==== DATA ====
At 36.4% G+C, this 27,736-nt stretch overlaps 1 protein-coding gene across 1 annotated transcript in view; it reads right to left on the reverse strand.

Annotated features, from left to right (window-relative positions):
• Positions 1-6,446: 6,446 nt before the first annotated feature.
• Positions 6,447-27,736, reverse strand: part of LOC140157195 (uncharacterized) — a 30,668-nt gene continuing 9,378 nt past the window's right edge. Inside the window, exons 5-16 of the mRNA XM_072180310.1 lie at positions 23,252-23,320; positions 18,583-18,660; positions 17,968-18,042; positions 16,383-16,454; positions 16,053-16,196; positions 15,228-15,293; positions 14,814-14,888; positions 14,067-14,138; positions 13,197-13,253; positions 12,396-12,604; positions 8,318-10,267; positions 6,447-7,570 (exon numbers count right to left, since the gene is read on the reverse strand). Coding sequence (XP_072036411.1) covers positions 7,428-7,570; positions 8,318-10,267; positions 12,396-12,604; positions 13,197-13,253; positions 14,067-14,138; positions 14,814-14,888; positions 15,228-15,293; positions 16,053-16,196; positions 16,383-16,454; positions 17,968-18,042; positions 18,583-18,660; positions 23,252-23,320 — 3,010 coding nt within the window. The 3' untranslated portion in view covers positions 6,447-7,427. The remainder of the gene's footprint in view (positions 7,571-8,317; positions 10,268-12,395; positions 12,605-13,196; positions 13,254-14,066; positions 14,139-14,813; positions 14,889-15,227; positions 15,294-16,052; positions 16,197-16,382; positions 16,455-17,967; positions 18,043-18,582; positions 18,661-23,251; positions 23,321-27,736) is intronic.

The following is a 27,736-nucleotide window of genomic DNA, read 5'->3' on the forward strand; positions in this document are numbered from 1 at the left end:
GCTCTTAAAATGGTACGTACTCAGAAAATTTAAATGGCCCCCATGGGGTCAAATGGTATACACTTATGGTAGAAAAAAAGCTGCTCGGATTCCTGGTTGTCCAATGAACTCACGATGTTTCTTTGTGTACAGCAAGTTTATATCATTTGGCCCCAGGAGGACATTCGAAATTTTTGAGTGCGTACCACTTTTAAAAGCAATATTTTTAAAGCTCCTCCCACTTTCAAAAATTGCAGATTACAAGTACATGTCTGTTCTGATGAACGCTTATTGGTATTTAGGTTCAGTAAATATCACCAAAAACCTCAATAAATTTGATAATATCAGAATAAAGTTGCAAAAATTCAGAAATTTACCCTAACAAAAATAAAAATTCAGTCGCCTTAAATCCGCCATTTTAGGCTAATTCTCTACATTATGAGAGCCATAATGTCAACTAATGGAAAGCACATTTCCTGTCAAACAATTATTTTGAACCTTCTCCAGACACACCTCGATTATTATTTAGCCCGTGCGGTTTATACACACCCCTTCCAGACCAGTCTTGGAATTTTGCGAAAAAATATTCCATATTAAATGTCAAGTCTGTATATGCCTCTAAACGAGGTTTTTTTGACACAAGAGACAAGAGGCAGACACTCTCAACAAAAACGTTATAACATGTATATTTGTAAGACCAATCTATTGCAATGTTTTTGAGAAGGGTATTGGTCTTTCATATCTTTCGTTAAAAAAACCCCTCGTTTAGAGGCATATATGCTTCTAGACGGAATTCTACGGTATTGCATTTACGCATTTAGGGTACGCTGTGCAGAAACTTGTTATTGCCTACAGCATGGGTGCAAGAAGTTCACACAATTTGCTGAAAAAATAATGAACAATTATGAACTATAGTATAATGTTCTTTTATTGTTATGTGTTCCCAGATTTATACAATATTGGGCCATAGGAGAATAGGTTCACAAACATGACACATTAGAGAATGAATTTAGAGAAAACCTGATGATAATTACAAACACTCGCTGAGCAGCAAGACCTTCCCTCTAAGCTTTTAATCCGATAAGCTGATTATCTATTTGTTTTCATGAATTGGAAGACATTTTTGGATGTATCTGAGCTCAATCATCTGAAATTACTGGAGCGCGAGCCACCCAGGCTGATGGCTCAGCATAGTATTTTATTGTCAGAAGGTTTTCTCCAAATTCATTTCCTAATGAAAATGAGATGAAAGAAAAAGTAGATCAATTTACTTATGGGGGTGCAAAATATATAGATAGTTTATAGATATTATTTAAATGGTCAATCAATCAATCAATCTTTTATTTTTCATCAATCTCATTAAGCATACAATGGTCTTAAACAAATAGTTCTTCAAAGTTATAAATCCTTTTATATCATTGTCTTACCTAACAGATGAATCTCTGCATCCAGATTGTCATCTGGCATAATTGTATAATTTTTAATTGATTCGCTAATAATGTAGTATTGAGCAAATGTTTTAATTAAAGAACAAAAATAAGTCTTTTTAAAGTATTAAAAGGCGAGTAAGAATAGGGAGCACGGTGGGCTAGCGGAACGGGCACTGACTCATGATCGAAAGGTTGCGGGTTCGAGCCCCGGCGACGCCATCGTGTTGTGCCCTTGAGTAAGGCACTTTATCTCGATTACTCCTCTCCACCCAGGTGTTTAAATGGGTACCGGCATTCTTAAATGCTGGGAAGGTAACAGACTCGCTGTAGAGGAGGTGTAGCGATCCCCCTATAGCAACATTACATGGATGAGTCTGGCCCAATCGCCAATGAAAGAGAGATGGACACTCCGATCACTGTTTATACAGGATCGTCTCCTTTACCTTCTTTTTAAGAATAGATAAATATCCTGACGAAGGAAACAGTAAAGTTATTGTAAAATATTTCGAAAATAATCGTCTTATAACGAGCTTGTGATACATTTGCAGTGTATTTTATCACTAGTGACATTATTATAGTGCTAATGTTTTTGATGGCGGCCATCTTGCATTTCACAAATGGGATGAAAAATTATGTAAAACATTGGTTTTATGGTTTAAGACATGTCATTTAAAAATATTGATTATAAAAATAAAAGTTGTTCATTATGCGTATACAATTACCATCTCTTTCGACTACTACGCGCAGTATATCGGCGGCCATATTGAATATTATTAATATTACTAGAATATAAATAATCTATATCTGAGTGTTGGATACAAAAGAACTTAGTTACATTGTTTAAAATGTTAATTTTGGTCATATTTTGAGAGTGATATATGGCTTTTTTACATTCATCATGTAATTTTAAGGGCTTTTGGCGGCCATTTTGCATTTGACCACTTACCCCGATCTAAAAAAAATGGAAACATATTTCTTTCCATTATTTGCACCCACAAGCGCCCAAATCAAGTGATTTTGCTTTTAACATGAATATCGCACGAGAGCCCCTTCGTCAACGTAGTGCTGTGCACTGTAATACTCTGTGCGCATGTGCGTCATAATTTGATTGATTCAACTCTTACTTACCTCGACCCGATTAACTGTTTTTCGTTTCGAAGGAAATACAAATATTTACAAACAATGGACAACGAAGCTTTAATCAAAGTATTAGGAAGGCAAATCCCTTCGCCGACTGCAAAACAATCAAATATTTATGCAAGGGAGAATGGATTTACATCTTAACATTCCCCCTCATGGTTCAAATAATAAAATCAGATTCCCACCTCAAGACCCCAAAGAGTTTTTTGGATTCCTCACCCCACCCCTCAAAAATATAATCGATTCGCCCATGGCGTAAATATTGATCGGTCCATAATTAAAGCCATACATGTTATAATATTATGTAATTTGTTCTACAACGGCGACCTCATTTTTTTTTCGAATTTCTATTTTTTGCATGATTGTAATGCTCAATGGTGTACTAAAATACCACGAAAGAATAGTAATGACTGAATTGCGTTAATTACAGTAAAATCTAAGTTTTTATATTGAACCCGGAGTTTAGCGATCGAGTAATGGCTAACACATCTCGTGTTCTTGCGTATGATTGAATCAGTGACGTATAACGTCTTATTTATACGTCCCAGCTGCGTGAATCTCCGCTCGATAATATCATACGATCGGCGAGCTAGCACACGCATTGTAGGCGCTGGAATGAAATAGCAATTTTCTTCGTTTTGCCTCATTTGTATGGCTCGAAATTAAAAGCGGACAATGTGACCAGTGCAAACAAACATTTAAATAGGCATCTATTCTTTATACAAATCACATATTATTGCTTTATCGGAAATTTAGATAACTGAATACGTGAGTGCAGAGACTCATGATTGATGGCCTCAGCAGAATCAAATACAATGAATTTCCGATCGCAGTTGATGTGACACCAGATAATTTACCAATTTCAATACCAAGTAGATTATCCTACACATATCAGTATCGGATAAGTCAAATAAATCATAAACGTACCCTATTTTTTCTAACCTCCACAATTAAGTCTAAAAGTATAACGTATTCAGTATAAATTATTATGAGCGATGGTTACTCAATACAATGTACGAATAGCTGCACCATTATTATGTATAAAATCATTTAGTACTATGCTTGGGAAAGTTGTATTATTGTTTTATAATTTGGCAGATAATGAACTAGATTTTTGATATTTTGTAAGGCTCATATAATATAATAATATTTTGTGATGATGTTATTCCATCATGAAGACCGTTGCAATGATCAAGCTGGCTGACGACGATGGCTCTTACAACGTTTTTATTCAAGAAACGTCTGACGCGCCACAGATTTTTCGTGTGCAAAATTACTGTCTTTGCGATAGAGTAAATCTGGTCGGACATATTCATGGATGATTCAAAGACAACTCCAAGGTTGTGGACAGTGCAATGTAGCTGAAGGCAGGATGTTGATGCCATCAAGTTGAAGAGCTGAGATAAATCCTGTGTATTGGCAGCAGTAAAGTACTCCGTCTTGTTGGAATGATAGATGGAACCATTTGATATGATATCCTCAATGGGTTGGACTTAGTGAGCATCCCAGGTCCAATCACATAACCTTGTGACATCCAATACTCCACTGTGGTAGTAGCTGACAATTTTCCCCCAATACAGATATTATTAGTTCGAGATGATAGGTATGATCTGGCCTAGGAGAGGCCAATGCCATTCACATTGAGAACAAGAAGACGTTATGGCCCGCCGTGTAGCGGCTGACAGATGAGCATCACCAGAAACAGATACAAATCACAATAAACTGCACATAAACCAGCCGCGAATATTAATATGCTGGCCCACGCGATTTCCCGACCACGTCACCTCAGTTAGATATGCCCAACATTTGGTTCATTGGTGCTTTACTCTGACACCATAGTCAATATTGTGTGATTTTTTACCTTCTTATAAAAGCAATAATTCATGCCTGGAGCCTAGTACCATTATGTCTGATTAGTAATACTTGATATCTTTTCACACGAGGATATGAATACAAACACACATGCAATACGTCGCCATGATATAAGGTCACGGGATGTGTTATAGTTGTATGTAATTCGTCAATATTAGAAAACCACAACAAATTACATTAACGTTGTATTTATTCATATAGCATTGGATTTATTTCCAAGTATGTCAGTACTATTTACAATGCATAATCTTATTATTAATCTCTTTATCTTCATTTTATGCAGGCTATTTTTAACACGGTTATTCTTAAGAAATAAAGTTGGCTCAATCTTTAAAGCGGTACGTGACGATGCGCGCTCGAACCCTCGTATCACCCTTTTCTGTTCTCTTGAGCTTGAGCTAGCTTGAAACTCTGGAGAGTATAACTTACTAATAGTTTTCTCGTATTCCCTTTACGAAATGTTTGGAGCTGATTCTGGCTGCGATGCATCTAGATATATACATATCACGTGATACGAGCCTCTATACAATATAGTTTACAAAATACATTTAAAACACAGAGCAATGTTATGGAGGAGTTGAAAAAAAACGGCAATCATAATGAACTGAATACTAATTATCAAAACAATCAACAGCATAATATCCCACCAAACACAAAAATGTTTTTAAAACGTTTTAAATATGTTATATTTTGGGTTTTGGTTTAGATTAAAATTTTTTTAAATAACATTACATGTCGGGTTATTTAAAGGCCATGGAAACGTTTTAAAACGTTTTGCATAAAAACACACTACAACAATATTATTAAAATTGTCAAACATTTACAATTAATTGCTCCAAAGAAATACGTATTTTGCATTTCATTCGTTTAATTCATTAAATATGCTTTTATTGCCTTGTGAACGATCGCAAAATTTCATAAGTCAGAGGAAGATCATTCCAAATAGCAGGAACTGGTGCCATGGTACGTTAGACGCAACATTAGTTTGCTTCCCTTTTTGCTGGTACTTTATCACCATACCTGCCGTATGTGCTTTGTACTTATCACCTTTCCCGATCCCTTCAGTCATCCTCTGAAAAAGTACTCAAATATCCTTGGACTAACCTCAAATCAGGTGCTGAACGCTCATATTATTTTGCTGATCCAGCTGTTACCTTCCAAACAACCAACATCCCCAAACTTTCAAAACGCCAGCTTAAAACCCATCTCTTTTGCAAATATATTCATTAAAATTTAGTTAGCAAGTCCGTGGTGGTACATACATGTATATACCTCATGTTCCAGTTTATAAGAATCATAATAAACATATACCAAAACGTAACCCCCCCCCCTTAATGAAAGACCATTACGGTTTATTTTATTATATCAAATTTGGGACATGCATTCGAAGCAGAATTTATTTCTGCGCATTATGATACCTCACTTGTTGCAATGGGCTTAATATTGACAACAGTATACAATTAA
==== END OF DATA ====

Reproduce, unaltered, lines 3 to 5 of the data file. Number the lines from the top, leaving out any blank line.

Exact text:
• Positions 1-6,446: 6,446 nt before the first annotated feature.
• Positions 6,447-27,736, reverse strand: part of LOC140157195 (uncharacterized) — a 30,668-nt gene continuing 9,378 nt past the window's right edge. Inside the window, exons 5-16 of the mRNA XM_072180310.1 lie at positions 23,252-23,320; positions 18,583-18,660; positions 17,968-18,042; positions 16,383-16,454; positions 16,053-16,196; positions 15,228-15,293; positions 14,814-14,888; positions 14,067-14,138; positions 13,197-13,253; positions 12,396-12,604; positions 8,318-10,267; positions 6,447-7,570 (exon numbers count right to left, since the gene is read on the reverse strand). Coding sequence (XP_072036411.1) covers positions 7,428-7,570; positions 8,318-10,267; positions 12,396-12,604; positions 13,197-13,253; positions 14,067-14,138; positions 14,814-14,888; positions 15,228-15,293; positions 16,053-16,196; positions 16,383-16,454; positions 17,968-18,042; positions 18,583-18,660; positions 23,252-23,320 — 3,010 coding nt within the window. The 3' untranslated portion in view covers positions 6,447-7,427. The remainder of the gene's footprint in view (positions 7,571-8,317; positions 10,268-12,395; positions 12,605-13,196; positions 13,254-14,066; positions 14,139-14,813; positions 14,889-15,227; positions 15,294-16,052; positions 16,197-16,382; positions 16,455-17,967; positions 18,043-18,582; positions 18,661-23,251; positions 23,321-27,736) is intronic.

The following is a 27,736-nucleotide window of genomic DNA, read 5'->3' on the forward strand; positions in this document are numbered from 1 at the left end: